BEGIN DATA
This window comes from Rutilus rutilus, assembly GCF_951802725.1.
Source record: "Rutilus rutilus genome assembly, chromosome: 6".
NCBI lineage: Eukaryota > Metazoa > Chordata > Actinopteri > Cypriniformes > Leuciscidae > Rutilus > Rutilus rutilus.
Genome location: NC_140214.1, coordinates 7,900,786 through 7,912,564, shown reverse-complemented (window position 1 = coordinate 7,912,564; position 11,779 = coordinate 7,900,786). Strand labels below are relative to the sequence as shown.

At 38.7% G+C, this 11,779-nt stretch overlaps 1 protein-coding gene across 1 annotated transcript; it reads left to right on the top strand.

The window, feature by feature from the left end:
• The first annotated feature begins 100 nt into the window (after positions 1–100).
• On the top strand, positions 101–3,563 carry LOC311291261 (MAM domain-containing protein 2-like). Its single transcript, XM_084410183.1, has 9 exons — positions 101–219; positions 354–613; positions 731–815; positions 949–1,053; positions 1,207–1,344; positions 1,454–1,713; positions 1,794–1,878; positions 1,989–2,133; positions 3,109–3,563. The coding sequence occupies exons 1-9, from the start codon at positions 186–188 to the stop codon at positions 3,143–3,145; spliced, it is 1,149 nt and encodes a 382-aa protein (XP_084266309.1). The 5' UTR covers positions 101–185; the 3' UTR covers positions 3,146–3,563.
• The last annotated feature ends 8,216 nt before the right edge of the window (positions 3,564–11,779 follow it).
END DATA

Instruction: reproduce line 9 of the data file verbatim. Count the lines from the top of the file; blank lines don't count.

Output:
• The last annotated feature ends 8,216 nt before the right edge of the window (positions 3,564–11,779 follow it).